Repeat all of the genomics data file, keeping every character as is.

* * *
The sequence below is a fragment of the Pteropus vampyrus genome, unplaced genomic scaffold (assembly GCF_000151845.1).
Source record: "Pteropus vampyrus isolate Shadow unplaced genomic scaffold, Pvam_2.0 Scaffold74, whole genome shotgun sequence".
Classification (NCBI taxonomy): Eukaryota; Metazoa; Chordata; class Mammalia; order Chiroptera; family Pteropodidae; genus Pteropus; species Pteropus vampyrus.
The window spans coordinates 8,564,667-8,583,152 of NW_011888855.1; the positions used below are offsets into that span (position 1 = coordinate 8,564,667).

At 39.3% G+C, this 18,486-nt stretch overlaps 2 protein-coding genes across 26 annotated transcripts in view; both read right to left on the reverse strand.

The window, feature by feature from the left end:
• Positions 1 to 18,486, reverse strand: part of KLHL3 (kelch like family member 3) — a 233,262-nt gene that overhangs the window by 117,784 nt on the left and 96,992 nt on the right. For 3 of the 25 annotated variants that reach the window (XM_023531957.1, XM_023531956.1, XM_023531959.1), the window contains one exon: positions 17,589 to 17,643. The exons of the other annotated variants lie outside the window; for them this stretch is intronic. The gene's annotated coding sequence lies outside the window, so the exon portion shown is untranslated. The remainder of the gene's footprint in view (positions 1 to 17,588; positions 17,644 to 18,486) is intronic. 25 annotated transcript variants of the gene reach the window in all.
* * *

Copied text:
The sequence below is a fragment of the Pteropus vampyrus genome, unplaced genomic scaffold (assembly GCF_000151845.1).
Source record: "Pteropus vampyrus isolate Shadow unplaced genomic scaffold, Pvam_2.0 Scaffold74, whole genome shotgun sequence".
Classification (NCBI taxonomy): Eukaryota; Metazoa; Chordata; class Mammalia; order Chiroptera; family Pteropodidae; genus Pteropus; species Pteropus vampyrus.
The window spans coordinates 8,564,667-8,583,152 of NW_011888855.1; the positions used below are offsets into that span (position 1 = coordinate 8,564,667).

At 39.3% G+C, this 18,486-nt stretch overlaps 2 protein-coding genes across 26 annotated transcripts in view; both read right to left on the reverse strand.

The window, feature by feature from the left end:
• Positions 1 to 18,486, reverse strand: part of KLHL3 (kelch like family member 3) — a 233,262-nt gene that overhangs the window by 117,784 nt on the left and 96,992 nt on the right. For 3 of the 25 annotated variants that reach the window (XM_023531957.1, XM_023531956.1, XM_023531959.1), the window contains one exon: positions 17,589 to 17,643. The exons of the other annotated variants lie outside the window; for them this stretch is intronic. The gene's annotated coding sequence lies outside the window, so the exon portion shown is untranslated. The remainder of the gene's footprint in view (positions 1 to 17,588; positions 17,644 to 18,486) is intronic. 25 annotated transcript variants of the gene reach the window in all.